Charlotte is not a "Destination City", In which to escape your every day life. example: Have You ever heard on TV a game show that goes.." You've won an All expense Paid trip to,..(drum roll) !!CHARLOTTE NC!!!" Or where You going on vacation?? and the answer been Charlotte? . I haven't. As a kid,..I remember going on "Vacation" with my folks. My Dad traveled for a living,.So our "vacation" was atypical 1960's style, however some carpet samples were replaced in the back of the station wagon with Me. One of my dad's accounts was "South of the Border" in Dillon SC,..I still swing by there from time to time,..just to relive that Magical place I remember as a kid. from Fire Crackers to Dinner with "Pedro", as I was told to call "Who ever that man was that had the keys to the whole place, but I was most impressed the the golf cart with the fringe on top that picked us up and took us anywhere we wanted on the property. Opps,..one of those flash backs they told us about in health class,sorry about. Beside's racing, and nowadays, Banking. what is charlotte "Famous" for?. ( that will appeal to the masses.) or what can famlies of visiting bank execs. do during the day that can't be done or seen in other places??..Do the BIG banks offer any public tours of "behind the scenes" in banking that people might find interesting??..Perhaps the Federal Reserve here..? much like the tours in Washington DC..I remember going to the FBI headquarters on a tour (again as a kid in the late sixies) and seeing "Cool stuff" and everyone that wanted one got a paper target that was used during pratice at the shooting range there..Charlotte IS a racing town as opposed to a town that has a race..now with the internet and specialized TV networks and channels that focus on a broad range of interests it is alot tougher to "get and keep" audience of local attractions...What type of "Offspring attractions" do we see steming fron the HOF...Shop tours??..set up more friendly to the fans? ..Grayline tours...or decent local tour operators with diffent packages to racing areas of interest..perhaps? a tie in with one of the "Driver expirence" type where the general PUBLIC..can at least afford perhaps a spin around the track at say "OVER 100 MILEs an Hour" What about up in Wilksboro? I know they closed the track up there a few years ago..Seems like there may be some History up there that might be worth checking out..or even the teams planes up in Concord..I'd be interested and seeing one or two close up and in person..then The good Old fashioned "HOME of the DRIVERS" maps and tours..( look at graceland in Memphis..) a whole cottage industry is possible. To much to do in a weekend...so they have to come back..perhaps for a week..There is entertainment here..but it's a long mini-series..called life in Charlotte. Just food for thought.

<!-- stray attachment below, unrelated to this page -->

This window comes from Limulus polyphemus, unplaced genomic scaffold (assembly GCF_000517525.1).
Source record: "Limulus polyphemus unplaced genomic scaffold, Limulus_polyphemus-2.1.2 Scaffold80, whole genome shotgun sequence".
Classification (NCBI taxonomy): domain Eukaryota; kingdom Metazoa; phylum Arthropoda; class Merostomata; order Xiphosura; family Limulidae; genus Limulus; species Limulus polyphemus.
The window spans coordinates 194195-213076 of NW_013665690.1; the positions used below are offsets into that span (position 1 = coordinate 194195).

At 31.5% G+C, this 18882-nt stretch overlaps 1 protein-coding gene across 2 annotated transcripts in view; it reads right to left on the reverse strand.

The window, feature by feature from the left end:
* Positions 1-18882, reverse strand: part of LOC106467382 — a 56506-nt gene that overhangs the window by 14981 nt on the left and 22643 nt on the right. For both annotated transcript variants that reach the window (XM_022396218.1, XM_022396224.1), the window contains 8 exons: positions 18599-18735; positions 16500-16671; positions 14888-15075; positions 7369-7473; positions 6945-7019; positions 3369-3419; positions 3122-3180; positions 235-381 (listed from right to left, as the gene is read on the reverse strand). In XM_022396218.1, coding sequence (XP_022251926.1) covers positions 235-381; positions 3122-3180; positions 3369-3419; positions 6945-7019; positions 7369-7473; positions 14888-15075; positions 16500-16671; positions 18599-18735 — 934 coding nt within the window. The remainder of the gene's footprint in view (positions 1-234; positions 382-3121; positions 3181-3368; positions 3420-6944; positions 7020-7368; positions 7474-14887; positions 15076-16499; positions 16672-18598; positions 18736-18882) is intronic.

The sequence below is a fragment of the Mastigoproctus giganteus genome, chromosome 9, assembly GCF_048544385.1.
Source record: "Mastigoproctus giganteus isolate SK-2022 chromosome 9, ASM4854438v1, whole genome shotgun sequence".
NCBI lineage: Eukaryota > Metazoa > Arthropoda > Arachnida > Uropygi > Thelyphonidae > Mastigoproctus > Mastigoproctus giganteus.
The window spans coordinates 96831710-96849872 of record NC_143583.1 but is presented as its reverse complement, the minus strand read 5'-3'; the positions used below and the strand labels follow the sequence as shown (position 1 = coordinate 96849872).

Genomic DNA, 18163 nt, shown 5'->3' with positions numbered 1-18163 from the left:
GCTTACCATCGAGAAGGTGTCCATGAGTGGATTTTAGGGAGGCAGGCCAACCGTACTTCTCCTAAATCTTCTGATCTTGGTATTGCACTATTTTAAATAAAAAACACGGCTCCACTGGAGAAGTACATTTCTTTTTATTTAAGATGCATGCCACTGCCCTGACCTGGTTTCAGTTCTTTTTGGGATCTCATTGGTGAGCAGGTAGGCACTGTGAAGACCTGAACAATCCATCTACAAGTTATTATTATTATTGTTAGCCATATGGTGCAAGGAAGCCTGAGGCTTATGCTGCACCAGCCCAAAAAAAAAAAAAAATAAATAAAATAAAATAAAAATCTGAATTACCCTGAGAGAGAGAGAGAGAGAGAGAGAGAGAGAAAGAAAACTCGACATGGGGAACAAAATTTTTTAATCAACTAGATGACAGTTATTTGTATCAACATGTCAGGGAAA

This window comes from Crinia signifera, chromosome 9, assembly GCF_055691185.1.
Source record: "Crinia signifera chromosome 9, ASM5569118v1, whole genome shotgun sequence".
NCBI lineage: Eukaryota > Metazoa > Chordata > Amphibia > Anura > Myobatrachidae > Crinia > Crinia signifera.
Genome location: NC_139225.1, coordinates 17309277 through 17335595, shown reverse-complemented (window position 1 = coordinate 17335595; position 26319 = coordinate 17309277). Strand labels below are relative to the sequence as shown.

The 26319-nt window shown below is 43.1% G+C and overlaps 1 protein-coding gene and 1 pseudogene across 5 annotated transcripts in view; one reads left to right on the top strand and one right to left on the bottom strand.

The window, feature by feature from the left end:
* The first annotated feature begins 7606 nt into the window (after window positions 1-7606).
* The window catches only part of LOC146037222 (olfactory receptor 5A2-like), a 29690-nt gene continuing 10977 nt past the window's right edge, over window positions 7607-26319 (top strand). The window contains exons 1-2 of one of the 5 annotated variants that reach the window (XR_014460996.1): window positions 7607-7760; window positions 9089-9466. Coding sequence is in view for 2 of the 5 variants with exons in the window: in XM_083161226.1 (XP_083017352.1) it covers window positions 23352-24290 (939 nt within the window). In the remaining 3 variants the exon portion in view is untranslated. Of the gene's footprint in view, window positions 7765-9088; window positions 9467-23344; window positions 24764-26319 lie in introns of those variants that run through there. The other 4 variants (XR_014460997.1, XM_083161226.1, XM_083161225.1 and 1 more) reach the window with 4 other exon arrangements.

Anonymous said...

Well, they are building something called the U.S. Whitewater Center, which will be the world's only multi-channel recirculating whitewater river. In addition to being a public park, it will host World Cup competitions, Olympic Trials and also serve as the home of international Olympic athletes working and training at the center. So, that right there is something unique that might draw the outdoor types and other visitors to Charlotte.

Anonymous said...

What about Discovery Place? What kid wouldn't enjoy that? Or the Duke Power Energy Exploratorium?

Anonymous said...

Part of the problem, if it is a problem at all, is that in the end a city is what it is, not what people want it to be. Paris is not the result of a group of planners deciding what the focus of the city should be for the sake of drawing tourists. It's a hodge podge result of the daily lives and economic concerns of the residents over time, that make it unique. The people who built the historic district in Charleston didn't set out to build a historic district, nor did those buildings exist into the 20th century because someone thought that 100 or 150 years later their ordinary houses and shops would be really cool to have around. Economic circumstance did that. That those buldings exist at all, however, is just the consequence of everyday life of the earlier residents.

When PAris was thriving and building what has become a tourist detination, and when the saem thing was happening in Charleston, Charlotte was small town of no particular note. It may one day BE a tourist destination of some significance. Bob Barker III may one day be telling someone that they've won a trip to, "Exciting, beautiful Charlotte", but if that occurs it will be the unintended consequence of lots of people pursuing their own lives and iunterests and economic activity.

As someone pointed out, NASCAR IS a part of the local culture. It is the natural product of people pursuing their own interests. It is exactly the sort of thing that makes a city what it is. If it makes the city a tourist destination, that's a good thing. If it doesn't, it continues to serve the interests of the people and that is the far more important thing for a city.